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The Truth According to Sammy Hagar
on March 12, 2011
I read "Red" in a day. It's not a long book but there is never a dull moment. And, much like David Lee Roth's book "Crazy From The Heat", the best moments are when the author dishes on the brothers Van Halen.
But before I will get into that I will say that "Red" is a gorgeous book loaded with colour photos. From candid shots of Sammy and his family to great pics of the mighty Van Halen and the equally fantastic Chickenfoot, you will not be wanting for photos.
The teritory covered here is pretty much what you expect from a rock autobiography these days. Sammy talks a lot about his personal life, and in particular his difficult first marriage. He discusses his career with Montrose and as a solo artist. The genesis of Chickenfoot and the Wabos are interesting. I only wish that Sammy spent more page time on some of these subjects, in particular Chickenfoot. But even his solo career, particularly the post Van Halen part, is barely touched upon. I wish he'd talked more about these things, and in more detail. But maybe that's because there's not much drama to discuss. Certainly not as much as with Van Halen.
Sammy insists that every word in this book is true, and if that's the case, then I feel very sorry for Eddie Van Halen. We've all seen cases in rock of genius musicians reduced to pathetic characters thanks to drugs and alcohol. Eddie Van Halen's case is by far the most tragic I've ever heard of.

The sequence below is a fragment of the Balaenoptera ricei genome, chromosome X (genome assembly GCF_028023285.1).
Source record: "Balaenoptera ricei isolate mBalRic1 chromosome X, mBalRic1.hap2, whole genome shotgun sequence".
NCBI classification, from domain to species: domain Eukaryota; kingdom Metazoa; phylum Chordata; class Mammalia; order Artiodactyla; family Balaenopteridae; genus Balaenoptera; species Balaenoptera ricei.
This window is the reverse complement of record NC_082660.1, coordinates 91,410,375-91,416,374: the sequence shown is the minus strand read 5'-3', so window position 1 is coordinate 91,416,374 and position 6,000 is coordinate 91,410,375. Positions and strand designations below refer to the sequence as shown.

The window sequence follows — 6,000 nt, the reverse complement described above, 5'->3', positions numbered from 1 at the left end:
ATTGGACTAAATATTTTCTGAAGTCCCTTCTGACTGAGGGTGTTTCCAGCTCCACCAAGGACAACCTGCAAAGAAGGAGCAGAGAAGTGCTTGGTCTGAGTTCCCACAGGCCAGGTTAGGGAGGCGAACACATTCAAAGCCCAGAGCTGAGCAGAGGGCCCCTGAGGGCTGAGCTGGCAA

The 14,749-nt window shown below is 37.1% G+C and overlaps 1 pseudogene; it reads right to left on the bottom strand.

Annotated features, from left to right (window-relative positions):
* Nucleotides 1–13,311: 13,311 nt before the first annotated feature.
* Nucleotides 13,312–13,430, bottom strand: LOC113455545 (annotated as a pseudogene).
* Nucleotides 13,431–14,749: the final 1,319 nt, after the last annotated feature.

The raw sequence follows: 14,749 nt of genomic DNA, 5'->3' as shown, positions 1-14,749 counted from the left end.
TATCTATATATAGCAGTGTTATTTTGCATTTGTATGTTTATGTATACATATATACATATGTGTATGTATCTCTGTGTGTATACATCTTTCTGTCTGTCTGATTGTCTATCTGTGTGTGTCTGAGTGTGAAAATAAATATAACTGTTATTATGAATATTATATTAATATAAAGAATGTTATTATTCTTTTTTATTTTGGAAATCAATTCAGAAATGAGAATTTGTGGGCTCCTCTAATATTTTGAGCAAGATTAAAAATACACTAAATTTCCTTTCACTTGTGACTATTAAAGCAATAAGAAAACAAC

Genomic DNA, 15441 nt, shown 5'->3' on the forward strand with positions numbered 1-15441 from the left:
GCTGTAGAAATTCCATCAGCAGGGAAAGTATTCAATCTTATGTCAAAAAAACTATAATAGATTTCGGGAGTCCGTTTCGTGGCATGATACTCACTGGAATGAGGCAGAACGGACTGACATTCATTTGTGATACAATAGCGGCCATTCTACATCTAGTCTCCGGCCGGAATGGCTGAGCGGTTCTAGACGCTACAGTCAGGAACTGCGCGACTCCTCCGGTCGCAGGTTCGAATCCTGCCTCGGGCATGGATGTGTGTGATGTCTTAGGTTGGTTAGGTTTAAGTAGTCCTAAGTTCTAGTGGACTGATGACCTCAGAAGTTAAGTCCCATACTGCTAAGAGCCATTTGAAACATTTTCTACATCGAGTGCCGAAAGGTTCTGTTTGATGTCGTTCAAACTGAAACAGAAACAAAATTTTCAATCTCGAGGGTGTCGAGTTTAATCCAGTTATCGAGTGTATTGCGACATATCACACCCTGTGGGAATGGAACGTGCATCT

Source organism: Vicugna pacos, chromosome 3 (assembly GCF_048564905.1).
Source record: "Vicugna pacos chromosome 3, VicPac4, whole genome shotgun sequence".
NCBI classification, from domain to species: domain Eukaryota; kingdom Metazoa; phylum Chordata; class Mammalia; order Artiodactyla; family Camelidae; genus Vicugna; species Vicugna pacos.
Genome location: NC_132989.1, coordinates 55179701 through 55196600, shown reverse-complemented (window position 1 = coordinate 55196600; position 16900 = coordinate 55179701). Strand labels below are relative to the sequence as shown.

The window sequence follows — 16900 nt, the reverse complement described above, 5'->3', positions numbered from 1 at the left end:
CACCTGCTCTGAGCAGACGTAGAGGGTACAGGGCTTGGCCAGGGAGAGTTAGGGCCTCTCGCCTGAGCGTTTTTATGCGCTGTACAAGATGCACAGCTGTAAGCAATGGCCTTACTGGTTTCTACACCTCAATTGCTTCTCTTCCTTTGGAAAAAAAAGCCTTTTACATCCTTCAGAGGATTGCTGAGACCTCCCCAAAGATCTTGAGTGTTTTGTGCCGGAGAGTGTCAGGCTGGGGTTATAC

However the early part of Van Halen, when Sammy joined the band, is nothing less than inspiring. They were all partying and drinking back then, pass out drunk, but it hadn't gotten ugly yet. Musically they were on fire and the ideas were flowing. Sammy talks about one night, when he was living next door to Ed, hearing Ed bang on his door at 4 am. Eddie had an idea, and such was their creative relationship that Sammy got up with his guitar and jammed out a new song right there on his porch. That's the way bands are when they're hungry and excited about the music. For a lot of the studio sessions with Van Halen, Hagar's storytelling gives you this fly-on-the-wall feeling.
Unfortunately "Red" is over far too soon. I would love for Sammy to have shared more stories, both good and bad. I think he should have spent more time on other parts of his career. But for me, better that a book is over too soon then it goes on far too long.
Highly recommended. 5 stars.